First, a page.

Executives, programmers, and technical visionaries, most of whom have tasted Open Source, converged last week on San Francisco to ask one important question: How do we make money from this?
Rethinking Business in Light of Open Source, a conference put together by OSDN and BRIE (Berkley Roundtable of the International Economy), was a meeting of the minds between the programmers who create Open Source, and the business people who admire (and at times, fear) their innovative spirit. (NewsForge is part of OSDN, and VA Linux, referenced later in this article.)
It's common for an Open Source enthusiast in Silicon Valley who attends many conferences to encounter mostly technical people who actively develop the software that makes the community thrive. But at the OSDN/BRIE conference, many of the attendees clearly had a key to the executive washroom.
Here, questions were more likely to be about market share, intellectual property control, and branding than about the technical details of this or that bit of code. At the end of the day, attendees walked away with a better understanding of Open Source, and also a better understanding of how companies can leverage it into profit-making ventures, while at the same time contributing back to the community that created it.
The opening keynote was by Dr. Douglas C. Engelbart, a computer visionary who is in part responsible for the invention of the mouse, the GUI, and a little something known today as the hyperlink. During his keynote, Booting Collective IQ via Open Source Development (A Bootstrapping Strategy), he proposed a system known as the Open Hyperdocument System (OHS), a knowledge repository that would allow for an increase in what Engelbart termed the "collective IQ."
Engelbart said he's had one goal his entire career: "As much as possible, to boost mankind's collective capability for coping with complex, urgent problems." He believes that the Internet will evolve into OHS, through the use of Open Source software and openly-available communication protocols. Engelbart's organization, The Bootstrap Institute is working toward making that happen.
Collaboration and cooperation in Open Source
The first of the conference's three panels featured a number of Open Source developers. Panel members included Jeremy Allison, VA Linux engineer and co-lead of the Samba team; Brian Behlendorf, founding member of The Apache Project and CTO of CollabNet; Eugene Eric Kim, a consultant; and Russell Nelson, president of Crynwr Software and Open Source Initiative board member.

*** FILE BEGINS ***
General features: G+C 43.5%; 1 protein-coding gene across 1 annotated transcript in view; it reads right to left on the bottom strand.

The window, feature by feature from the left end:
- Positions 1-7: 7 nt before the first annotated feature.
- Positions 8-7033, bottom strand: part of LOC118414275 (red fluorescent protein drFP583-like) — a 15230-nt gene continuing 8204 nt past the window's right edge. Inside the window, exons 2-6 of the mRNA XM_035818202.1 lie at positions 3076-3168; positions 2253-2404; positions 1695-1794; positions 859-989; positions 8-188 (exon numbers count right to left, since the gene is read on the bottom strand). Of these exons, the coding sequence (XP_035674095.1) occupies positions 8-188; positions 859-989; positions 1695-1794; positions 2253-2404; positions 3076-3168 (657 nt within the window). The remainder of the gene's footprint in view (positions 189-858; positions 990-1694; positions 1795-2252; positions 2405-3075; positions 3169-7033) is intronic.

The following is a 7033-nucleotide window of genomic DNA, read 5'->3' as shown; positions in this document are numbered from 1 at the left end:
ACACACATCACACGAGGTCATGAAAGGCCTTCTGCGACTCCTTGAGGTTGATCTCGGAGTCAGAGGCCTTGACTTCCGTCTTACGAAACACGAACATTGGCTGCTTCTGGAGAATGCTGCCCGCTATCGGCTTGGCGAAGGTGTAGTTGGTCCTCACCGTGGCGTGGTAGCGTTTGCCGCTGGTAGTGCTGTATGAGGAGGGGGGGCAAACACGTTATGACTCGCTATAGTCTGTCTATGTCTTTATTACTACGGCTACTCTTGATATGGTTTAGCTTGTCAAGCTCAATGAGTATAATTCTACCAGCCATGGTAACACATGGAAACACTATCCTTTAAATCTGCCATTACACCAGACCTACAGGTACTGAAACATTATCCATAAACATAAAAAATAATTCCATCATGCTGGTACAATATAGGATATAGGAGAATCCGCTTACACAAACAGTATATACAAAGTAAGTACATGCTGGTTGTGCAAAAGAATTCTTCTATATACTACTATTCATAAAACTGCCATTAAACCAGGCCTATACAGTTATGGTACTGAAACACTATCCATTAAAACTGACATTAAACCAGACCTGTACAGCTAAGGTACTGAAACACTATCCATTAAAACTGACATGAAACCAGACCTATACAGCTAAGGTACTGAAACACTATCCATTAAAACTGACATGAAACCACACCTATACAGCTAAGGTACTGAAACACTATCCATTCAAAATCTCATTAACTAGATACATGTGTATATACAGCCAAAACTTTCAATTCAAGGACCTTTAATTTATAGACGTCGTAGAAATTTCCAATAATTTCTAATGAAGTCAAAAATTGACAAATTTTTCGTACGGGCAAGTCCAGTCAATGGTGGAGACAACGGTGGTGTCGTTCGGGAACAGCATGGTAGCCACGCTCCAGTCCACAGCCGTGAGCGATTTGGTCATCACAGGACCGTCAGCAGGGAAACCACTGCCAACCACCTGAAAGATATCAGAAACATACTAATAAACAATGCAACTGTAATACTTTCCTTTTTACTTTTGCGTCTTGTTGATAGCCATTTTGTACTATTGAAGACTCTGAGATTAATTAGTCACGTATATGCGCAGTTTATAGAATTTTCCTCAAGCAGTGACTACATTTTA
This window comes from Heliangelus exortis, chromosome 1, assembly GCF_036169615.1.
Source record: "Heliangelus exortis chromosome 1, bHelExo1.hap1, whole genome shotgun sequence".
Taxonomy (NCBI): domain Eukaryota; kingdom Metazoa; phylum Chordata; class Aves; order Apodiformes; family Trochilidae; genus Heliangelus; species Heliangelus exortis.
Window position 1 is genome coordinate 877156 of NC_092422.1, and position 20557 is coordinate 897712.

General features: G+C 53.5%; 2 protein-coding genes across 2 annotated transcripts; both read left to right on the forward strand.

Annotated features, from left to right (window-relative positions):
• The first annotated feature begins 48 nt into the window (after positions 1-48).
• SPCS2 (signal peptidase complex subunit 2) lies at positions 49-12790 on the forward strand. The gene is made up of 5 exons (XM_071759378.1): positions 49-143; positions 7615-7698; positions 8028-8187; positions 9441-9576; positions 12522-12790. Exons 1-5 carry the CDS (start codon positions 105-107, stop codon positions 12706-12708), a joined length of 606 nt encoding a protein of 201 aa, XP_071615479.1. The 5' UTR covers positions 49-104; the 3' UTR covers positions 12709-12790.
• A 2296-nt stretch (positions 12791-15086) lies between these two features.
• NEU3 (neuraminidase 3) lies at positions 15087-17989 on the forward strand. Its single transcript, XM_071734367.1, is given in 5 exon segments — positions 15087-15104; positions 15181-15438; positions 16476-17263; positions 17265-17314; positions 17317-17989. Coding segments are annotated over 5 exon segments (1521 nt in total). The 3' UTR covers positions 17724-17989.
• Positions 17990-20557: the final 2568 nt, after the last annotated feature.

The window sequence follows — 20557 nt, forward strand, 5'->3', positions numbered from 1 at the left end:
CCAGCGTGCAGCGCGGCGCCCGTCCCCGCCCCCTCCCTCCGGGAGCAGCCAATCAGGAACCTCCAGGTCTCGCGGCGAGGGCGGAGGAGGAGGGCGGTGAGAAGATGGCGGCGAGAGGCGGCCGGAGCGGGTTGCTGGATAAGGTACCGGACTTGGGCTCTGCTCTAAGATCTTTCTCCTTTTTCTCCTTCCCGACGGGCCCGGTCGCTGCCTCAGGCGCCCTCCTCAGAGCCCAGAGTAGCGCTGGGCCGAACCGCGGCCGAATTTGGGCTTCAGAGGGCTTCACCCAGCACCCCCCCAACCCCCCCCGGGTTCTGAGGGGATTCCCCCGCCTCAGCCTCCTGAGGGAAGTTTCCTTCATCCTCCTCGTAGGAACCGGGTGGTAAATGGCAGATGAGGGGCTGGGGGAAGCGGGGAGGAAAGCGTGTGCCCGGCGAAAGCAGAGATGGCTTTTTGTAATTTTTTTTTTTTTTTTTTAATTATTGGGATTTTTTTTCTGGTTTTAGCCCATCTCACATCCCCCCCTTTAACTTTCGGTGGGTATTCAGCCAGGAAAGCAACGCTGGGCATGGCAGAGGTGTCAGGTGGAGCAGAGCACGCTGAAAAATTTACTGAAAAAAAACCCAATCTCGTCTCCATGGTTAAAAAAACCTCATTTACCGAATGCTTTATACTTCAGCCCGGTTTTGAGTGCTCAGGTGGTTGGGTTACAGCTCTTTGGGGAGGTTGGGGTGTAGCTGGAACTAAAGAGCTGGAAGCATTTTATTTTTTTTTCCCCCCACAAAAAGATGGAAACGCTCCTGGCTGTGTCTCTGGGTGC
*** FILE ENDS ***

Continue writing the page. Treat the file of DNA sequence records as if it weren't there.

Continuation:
The panel began with moderator John T. Hall, senior vice president of marketing for VA Linux, giving the attendees some statistics on several Open Source programs. "Linux is the fastest growing operating system out there. Open Source is thought to be the key to this success," Hall said. He told business attendees that Apache is being run on 60% of all webservers, and Sendmail running on 80% of all mail servers. While these statistics are taken for granted in the Open Source world, many at the conference seemed surprised at the widespread use of Open Source software.
Allison asserted that projects succeed because they are scratching the developer's own itch. "Companies most successful at Open Source seem to be the ones who don't try to impose restrictions or control over it," he said. "Adding tight-fisted control kills the magic when source code is available."
And why does Open Source development work? Manifestos aside, "Open Source works because people want to collaborate," Kim said.
Added Allison: "The World Wide Web came out of high-energy physics; pure scientists who wanted to share both text and graphical information. These type of people don't care who they work for; they want to share knowledge. People will go to desperate lengths to collaborate."
When asked about the importance of the Internet to Open Source development, Kim said that although such development has been happening for 50 years, "the Internet has allowed people to collaborate and share code almost instantly." Continuing with this thread, Behlendorf added, "Things wouldn't be this big without the Internet. The Internet makes it easy to email people you don't know. Setting up a project on the Internet is very low cost."
Another question: How do companies involved with Open Source become profitable? Allison answered: "Software is not a product, it's a service. We encourage people to set up service businesses."
Behlendorf told the crowd there are two places to think about value. "Articulating defensible business value still exists in the Open Source community. What is your defensible area? One, the ability to attract engineers, for customization and extension; and two, for deployment and upgrade."
At this point, a man in the audience stood up and aid, "The CEO of a company doesn't care about how it works; he doesn't have time to get involved in that level of detail. With open software, you are not tied to the whims of a proprietary software house. With closed source, you are completely locked in. That's what makes sense for a CEO. You tell him that, and he can control his company."
When asked how businesses contribute back to the Open Source community while capitalizing on the results, Allison said, "Taking free software and using it in other products is a very easy way to make money. The only way to get influence with the development is to participate -- fund the engineering process."
Intellectual Property and Policy
The second panel of the conference dealt with a subject often debated on Slashdot and other discussion sites, intellectual property. This panel included Philippe Aigrain, head of sector, Software Technologies, European Commission DG INFSO/E2, IST programme; Mitchell Baker, chief lizard wrangler, Mozilla.org; Robin Gross, staff attorney in the fair use and intellectual property area for Electronic Frontier Foundation; and Danese Cooper, attorney with Sun Microsystems). The panel was moderated by David E. Colton, vice president for strategic initiatives and council for the industry group ITAA.
The issue of licensing is almost a religious one in the Open Source community. It is common for developers to refuse to contribute to a project simply on the basis of license. While developers in the community argue over which license is the right thing, businesses realize the licensing debate debate can cost them money.